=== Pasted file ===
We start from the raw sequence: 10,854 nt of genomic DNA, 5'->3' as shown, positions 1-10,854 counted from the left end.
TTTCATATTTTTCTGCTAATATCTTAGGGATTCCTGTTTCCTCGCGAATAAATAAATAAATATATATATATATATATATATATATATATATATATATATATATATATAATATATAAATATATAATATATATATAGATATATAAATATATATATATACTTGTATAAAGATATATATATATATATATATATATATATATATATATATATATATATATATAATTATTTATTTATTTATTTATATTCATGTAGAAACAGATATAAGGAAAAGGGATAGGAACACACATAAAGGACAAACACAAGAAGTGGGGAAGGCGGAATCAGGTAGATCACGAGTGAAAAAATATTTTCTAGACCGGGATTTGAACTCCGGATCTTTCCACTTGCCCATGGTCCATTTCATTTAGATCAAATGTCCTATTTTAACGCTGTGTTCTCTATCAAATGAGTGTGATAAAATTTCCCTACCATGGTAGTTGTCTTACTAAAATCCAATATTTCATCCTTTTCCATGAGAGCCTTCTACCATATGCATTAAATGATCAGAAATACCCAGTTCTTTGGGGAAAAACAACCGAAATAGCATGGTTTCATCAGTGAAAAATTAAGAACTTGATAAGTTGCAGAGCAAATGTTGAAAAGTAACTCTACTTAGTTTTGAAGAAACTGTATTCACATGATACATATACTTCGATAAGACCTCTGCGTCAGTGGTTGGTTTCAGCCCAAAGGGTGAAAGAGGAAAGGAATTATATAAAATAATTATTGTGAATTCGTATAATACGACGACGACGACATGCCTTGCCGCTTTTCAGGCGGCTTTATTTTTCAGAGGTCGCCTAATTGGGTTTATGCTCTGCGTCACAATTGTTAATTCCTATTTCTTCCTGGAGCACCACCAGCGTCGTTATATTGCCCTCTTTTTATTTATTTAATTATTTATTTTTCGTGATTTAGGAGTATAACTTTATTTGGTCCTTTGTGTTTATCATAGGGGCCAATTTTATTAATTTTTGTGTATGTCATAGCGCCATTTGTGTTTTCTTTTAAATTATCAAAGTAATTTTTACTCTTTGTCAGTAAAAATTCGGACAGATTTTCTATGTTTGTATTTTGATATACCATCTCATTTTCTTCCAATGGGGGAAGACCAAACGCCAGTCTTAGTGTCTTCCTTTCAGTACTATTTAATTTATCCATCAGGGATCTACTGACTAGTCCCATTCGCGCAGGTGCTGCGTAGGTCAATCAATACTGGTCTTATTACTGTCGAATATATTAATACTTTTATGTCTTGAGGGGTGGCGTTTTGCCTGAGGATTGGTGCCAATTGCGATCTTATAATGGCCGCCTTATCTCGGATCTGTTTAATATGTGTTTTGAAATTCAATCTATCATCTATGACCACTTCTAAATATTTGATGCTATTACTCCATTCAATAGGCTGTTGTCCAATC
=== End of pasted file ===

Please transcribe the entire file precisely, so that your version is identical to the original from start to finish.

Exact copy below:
We start from the raw sequence: 10,854 nt of genomic DNA, 5'->3' as shown, positions 1-10,854 counted from the left end.
TTTCATATTTTTCTGCTAATATCTTAGGGATTCCTGTTTCCTCGCGAATAAATAAATAAATATATATATATATATATATATATATATATATATATATATATATATATAATATATAAATATATAATATATATATAGATATATAAATATATATATATACTTGTATAAAGATATATATATATATATATATATATATATATATATATATATATATATATATAATTATTTATTTATTTATTTATATTCATGTAGAAACAGATATAAGGAAAAGGGATAGGAACACACATAAAGGACAAACACAAGAAGTGGGGAAGGCGGAATCAGGTAGATCACGAGTGAAAAAATATTTTCTAGACCGGGATTTGAACTCCGGATCTTTCCACTTGCCCATGGTCCATTTCATTTAGATCAAATGTCCTATTTTAACGCTGTGTTCTCTATCAAATGAGTGTGATAAAATTTCCCTACCATGGTAGTTGTCTTACTAAAATCCAATATTTCATCCTTTTCCATGAGAGCCTTCTACCATATGCATTAAATGATCAGAAATACCCAGTTCTTTGGGGAAAAACAACCGAAATAGCATGGTTTCATCAGTGAAAAATTAAGAACTTGATAAGTTGCAGAGCAAATGTTGAAAAGTAACTCTACTTAGTTTTGAAGAAACTGTATTCACATGATACATATACTTCGATAAGACCTCTGCGTCAGTGGTTGGTTTCAGCCCAAAGGGTGAAAGAGGAAAGGAATTATATAAAATAATTATTGTGAATTCGTATAATACGACGACGACGACATGCCTTGCCGCTTTTCAGGCGGCTTTATTTTTCAGAGGTCGCCTAATTGGGTTTATGCTCTGCGTCACAATTGTTAATTCCTATTTCTTCCTGGAGCACCACCAGCGTCGTTATATTGCCCTCTTTTTATTTATTTAATTATTTATTTTTCGTGATTTAGGAGTATAACTTTATTTGGTCCTTTGTGTTTATCATAGGGGCCAATTTTATTAATTTTTGTGTATGTCATAGCGCCATTTGTGTTTTCTTTTAAATTATCAAAGTAATTTTTACTCTTTGTCAGTAAAAATTCGGACAGATTTTCTATGTTTGTATTTTGATATACCATCTCATTTTCTTCCAATGGGGGAAGACCAAACGCCAGTCTTAGTGTCTTCCTTTCAGTACTATTTAATTTATCCATCAGGGATCTACTGACTAGTCCCATTCGCGCAGGTGCTGCGTAGGTCAATCAATACTGGTCTTATTACTGTCGAATATATTAATACTTTTATGTCTTGAGGGGTGGCGTTTTGCCTGAGGATTGGTGCCAATTGCGATCTTATAATGGCCGCCTTATCTCGGATCTGTTTAATATGTGTTTTGAAATTCAATCTATCATCTATGACCACTTCTAAATATTTGATGCTATTACTCCATTCAATAGGCTGTTGTCCAATC